The more powerful S5 Sportback is powered by Audi's 3.0L TFSI V6 that puts out 354 hp and 369 lb-ft of torque, mated to an eight-speed automatic transmission. Audi says the S5 Sportback does the 0-60 sprint in 4.5 seconds. The S5 Sportback made a surprise and welcome appearance at the launch (the team at Audi wasn't sure they'd have models available for the drive), and we got to spend some time with it on the roads to up to Snoqualmie Falls. While it's certainly more powerful, the throttle is a bit aggressive on tip-in and tends to be all or nothing. We found this to be true in every mode from Dynamic to Auto, and it took a bit of getting used to. Press the pedal to the floor and you expect an immediate, powerful response. Instead, turbo lag takes over, which, in cases when you are passing multiple vehicles in one swoop on a two-lane road, makes for moments of concern. Sure, you can put the Sportback into manual mode and use paddle shifters to slap your way through the gears, but even this didn't make the lag disappear.
Both the A5 and the S5 Sportback come standard with Audi's Quattro all-wheel-drive system and a self-locking center differential. On the Sportback, the system is slightly rear-wheel biased with a 40:60 ratio, which can be varied front to rear based on traction. The front five-link suspension system has been redesigned for the Sportback, and in the basic A5 without the adaptive damping suspension, it's solid and comfortable without being stiff or abusive. Add the adaptive damping to either the A5 Sportback or the S5 and you can dial-in how you want the car to feel over the bumps. In Dynamic mode, the suspension tightens up and translates more of the road feel into the cabin but isn't so stiff that you feel like you're being kicked in the kidneys. In Auto and Comfort, the ride is smooth, compliant, and great for highway cruising. Without the adaptive damping system, the A5 Sportback is comfortable without being cushy and responsive without being rough.
Inside both versions of the Audi A5 and S5 Sportback, passengers and driver get plenty of interior space. Both front and rear passengers get more legroom. Rear passengers, however, benefit the most with an additional 2.4 inches of legroom over the A5. But the rake of the roof toward the rear makes it a bit tricky to get in without knocking your head. Once settled, the back of the A5 Sportback is downright luxurious. Add tech features like the gorgeous and easy-to-use Virtual Cockpit as well as Audi's suite of near-self-driving capabilities and safety features and you have a very well-appointed wagon-ish vehicle.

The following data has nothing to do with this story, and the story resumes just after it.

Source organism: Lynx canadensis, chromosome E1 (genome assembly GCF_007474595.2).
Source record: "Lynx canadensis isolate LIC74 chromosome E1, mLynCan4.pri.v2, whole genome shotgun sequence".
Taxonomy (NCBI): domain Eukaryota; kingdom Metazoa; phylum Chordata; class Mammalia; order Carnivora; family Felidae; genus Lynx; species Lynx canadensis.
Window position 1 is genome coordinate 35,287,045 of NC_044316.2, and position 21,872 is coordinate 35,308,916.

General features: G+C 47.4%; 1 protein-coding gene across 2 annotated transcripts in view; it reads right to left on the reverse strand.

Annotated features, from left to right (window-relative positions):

The base A5 Sportback starts at $42,600, not including the $975 destination charge. The S5 Sportback starts at $54,400, plus destination. Add specialty colors, various packages like the Prestige, S Sport (which gives you the red brake calipers and dynamic suspension), Technology packages, and upgraded dynamic steering, and pricing for the Sportback can climb to more than $68,000. While that is a lot of scratch for an almost-wagon, the A5 and S5 Sportback offer a perfect balance of functionality and good-looking form. As Americans grow tired of their SUVs and look for options that aren't wagons or three-box sedans, the well-designed A5 Sportback will hit all the right buttons. This is a wagon hidden in plain sight. Just don't tell the neighbors.